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Knowledge, attitude, and practices of infertility among Saudi couples

Authors Abolfotouh MA, Alabdrabalnabi AA, Albacker RB, Al-Jughaiman UA, Hassan SN

Received 17 April 2013

Accepted for publication 23 May 2013

Published 10 July 2013 Volume 2013:6 Pages 563—573


Checked for plagiarism Yes

Review by Single anonymous peer review

Peer reviewer comments 3

Mostafa A Abolfotouh,1 Abdullah A Alabdrabalnabi,2 Rehab B Albacker,3 Umar A Al-Jughaiman,4 Samar N Hassan5

1King Abdullah International Medical Research Center (KAIMRC), King Saud bin Abdulaziz University for Health Sciences, Riyadh, Saudi Arabia; 2University of Dammam, College of Medicine, Dammam, Saudi Arabia; 3King Saud University, College of Medicine, Riyadh, Saudi Arabia; 4King Faisal University, College of Medicine, Dammam, Saudi Arabia; 5Division of Reproductive Medicine, Department of Obstetrics and Gynecology, King Abdulaziz Medical City, Riyadh, Saudi Arabia

Introduction: Infertility places a huge psychological burden on infertile couples, especially for women. Greater knowledge of the factors affecting fertility may help to decrease the incidence of infertility by allowing couples to avoid certain risk factors. The aim of our study was (1) to assess the knowledge and attitudes of infertile and fertile Saudi participants on infertility, possible risk factors, and social consequences; and (2) to determine the practices of infertile Saudi couples to promote their fertility before having them attend an in vitro fertilization (IVF) clinic.
Methods and materials: We conducted a cross-sectional study on 277 fertile participants from outpatient clinics and 104 infertile patients from the IVF clinic at King Abdulaziz Medical City between June 24, 2012 and July 4, 2012, using a previously validated interview questionnaire. Descriptive and analytical statistics were applied with a significance threshold of P ≤ 0.05.
Results: A generally poor level of knowledge (59%) and a neutral attitude (76%) toward infertility were reported by participants. Mistaken beliefs commonly held by the study participants regarding the causes of infertility were Djinns and supernatural causes (58.8%), black magic (67.5%), intrauterine devices (71.3%), and contraceptive pills (42.9%). The healer/Sheikh was reported as the primary and secondary preference for infertility treatment by 6.7% and 44.2% of IVF patients, respectively. Compared with fertile patients, IVF patients were significantly less likely to favor divorce (38.5% versus 57.6%; P = 0.001) or marriage to a second wife (62.5% versus 86.2%; P < 0.001), if the woman could not have a baby. The patients with infertility had more favorable attitudes toward fertility drugs (87.5% versus 68.4%; P = 0.003) and having a test tube baby (92.4% versus 70.3%; P < 0.001). Child adoption was accepted as an option for treatment by the majority of IVF patients (60.6%) and fertile outpatients (71.5%). Alternative treatments previously practiced by the IVF patients to improve fertility include practicing Ruqia (61%), using alternative medicine (42%), engaging in physical exercise (39%), eating certain foods (22%), and quitting smoking (12%).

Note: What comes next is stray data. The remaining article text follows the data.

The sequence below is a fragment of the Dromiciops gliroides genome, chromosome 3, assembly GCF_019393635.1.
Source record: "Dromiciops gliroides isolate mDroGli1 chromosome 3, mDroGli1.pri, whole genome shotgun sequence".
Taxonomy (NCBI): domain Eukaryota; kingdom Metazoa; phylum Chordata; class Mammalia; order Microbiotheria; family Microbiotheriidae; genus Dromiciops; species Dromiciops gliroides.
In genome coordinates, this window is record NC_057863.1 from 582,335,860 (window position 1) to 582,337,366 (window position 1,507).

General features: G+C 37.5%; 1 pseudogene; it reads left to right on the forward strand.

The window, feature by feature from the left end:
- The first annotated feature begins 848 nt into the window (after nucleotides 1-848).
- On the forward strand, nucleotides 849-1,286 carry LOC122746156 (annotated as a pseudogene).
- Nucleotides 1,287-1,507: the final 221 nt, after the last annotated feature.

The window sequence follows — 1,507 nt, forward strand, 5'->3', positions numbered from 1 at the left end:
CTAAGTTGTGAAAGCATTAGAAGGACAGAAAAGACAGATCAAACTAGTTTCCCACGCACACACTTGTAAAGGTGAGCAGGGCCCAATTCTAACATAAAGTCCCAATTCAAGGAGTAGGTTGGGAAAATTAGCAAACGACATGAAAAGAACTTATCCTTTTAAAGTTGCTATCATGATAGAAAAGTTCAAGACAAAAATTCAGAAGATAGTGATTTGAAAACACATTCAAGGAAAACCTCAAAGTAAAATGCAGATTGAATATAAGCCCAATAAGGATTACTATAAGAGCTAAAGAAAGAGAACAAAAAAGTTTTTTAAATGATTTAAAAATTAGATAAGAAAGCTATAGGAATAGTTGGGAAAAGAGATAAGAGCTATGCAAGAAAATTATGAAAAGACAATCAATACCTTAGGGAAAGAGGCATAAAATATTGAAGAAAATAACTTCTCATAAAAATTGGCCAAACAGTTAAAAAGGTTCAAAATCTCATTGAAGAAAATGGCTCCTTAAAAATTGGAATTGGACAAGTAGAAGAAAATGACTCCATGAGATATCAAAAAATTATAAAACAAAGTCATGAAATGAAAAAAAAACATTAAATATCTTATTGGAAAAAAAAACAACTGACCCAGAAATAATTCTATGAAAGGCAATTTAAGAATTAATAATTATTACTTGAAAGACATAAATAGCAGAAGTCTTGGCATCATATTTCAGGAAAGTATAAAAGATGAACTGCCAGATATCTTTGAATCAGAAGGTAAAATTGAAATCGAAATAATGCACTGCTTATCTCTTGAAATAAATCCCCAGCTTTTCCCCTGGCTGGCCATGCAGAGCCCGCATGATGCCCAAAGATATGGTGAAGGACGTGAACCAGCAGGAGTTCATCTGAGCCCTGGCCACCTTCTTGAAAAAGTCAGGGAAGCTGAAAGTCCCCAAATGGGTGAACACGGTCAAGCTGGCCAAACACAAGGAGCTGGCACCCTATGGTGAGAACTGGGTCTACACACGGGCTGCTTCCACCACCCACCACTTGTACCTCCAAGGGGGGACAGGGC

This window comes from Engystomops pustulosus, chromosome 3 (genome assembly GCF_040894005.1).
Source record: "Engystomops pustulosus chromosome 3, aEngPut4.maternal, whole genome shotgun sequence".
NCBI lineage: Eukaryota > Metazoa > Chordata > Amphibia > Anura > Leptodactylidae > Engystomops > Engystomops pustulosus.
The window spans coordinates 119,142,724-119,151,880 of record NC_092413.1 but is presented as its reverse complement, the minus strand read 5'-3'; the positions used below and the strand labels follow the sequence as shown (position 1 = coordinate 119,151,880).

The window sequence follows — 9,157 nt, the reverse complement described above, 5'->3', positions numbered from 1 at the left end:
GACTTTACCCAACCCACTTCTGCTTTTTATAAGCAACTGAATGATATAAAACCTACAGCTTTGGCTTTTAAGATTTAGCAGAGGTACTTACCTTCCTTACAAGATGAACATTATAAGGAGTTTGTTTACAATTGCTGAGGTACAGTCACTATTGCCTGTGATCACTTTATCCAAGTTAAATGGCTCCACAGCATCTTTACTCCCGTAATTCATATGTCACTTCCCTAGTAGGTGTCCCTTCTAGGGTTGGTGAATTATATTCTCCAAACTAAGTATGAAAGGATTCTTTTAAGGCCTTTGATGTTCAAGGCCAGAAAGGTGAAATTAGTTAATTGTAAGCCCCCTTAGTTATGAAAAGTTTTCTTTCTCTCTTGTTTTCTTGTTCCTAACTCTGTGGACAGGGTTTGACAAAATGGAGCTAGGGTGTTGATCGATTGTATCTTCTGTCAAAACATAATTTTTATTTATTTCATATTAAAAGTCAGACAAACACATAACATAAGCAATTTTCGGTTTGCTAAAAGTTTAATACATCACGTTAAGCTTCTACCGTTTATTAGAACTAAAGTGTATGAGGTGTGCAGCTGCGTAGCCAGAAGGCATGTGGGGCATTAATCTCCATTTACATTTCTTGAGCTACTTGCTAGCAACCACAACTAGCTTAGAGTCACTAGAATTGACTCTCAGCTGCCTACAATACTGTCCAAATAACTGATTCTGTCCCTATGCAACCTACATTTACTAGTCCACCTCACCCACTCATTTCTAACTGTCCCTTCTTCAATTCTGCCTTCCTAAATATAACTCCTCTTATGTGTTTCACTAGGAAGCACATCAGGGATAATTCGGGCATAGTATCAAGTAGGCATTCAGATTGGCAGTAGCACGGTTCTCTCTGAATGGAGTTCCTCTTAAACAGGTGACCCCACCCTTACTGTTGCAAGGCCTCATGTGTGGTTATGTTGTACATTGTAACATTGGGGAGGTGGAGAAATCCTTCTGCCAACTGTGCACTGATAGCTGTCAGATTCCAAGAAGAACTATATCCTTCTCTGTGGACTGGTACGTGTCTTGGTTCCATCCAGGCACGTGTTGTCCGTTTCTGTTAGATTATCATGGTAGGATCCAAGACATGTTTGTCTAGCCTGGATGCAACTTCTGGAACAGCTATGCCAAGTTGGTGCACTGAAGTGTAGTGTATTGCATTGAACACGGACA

Conclusion: These findings have implications for health care providers regarding the reluctance that couples experiencing fertility problems may have, at least initially, to accept some interventions required for the couple to conceive.

Keywords: infertility, knowledge, attitude, practice, KAP, misconceptions

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